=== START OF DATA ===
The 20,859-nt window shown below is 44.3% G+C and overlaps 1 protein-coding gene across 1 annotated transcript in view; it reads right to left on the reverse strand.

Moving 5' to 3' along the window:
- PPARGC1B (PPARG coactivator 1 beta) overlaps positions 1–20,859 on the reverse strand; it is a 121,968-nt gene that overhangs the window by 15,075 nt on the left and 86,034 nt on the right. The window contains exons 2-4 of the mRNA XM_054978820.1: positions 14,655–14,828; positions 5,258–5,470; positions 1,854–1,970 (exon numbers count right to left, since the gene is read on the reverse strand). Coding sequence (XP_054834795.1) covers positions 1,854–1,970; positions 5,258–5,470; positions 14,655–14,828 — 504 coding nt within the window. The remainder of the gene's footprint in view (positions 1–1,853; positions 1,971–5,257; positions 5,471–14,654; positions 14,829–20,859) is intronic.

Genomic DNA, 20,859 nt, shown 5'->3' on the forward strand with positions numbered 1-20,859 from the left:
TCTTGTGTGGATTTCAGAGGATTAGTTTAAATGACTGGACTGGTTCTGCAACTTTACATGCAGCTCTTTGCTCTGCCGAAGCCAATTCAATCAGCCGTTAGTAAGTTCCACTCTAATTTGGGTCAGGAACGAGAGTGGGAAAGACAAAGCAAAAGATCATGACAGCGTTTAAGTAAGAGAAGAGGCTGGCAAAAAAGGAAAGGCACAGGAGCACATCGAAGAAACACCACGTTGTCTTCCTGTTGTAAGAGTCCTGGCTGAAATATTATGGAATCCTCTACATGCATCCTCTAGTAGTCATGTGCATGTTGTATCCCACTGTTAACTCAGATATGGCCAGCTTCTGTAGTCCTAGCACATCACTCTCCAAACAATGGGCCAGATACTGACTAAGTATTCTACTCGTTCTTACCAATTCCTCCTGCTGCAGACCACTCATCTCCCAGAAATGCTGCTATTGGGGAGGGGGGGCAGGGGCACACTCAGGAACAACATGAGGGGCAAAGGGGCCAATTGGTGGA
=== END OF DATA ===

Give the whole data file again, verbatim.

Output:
The 20,859-nt window shown below is 44.3% G+C and overlaps 1 protein-coding gene across 1 annotated transcript in view; it reads right to left on the reverse strand.

Moving 5' to 3' along the window:
- PPARGC1B (PPARG coactivator 1 beta) overlaps positions 1–20,859 on the reverse strand; it is a 121,968-nt gene that overhangs the window by 15,075 nt on the left and 86,034 nt on the right. The window contains exons 2-4 of the mRNA XM_054978820.1: positions 14,655–14,828; positions 5,258–5,470; positions 1,854–1,970 (exon numbers count right to left, since the gene is read on the reverse strand). Coding sequence (XP_054834795.1) covers positions 1,854–1,970; positions 5,258–5,470; positions 14,655–14,828 — 504 coding nt within the window. The remainder of the gene's footprint in view (positions 1–1,853; positions 1,971–5,257; positions 5,471–14,654; positions 14,829–20,859) is intronic.

Genomic DNA, 20,859 nt, shown 5'->3' on the forward strand with positions numbered 1-20,859 from the left:
TCTTGTGTGGATTTCAGAGGATTAGTTTAAATGACTGGACTGGTTCTGCAACTTTACATGCAGCTCTTTGCTCTGCCGAAGCCAATTCAATCAGCCGTTAGTAAGTTCCACTCTAATTTGGGTCAGGAACGAGAGTGGGAAAGACAAAGCAAAAGATCATGACAGCGTTTAAGTAAGAGAAGAGGCTGGCAAAAAAGGAAAGGCACAGGAGCACATCGAAGAAACACCACGTTGTCTTCCTGTTGTAAGAGTCCTGGCTGAAATATTATGGAATCCTCTACATGCATCCTCTAGTAGTCATGTGCATGTTGTATCCCACTGTTAACTCAGATATGGCCAGCTTCTGTAGTCCTAGCACATCACTCTCCAAACAATGGGCCAGATACTGACTAAGTATTCTACTCGTTCTTACCAATTCCTCCTGCTGCAGACCACTCATCTCCCAGAAATGCTGCTATTGGGGAGGGGGGGCAGGGGCACACTCAGGAACAACATGAGGGGCAAAGGGGCCAATTGGTGGA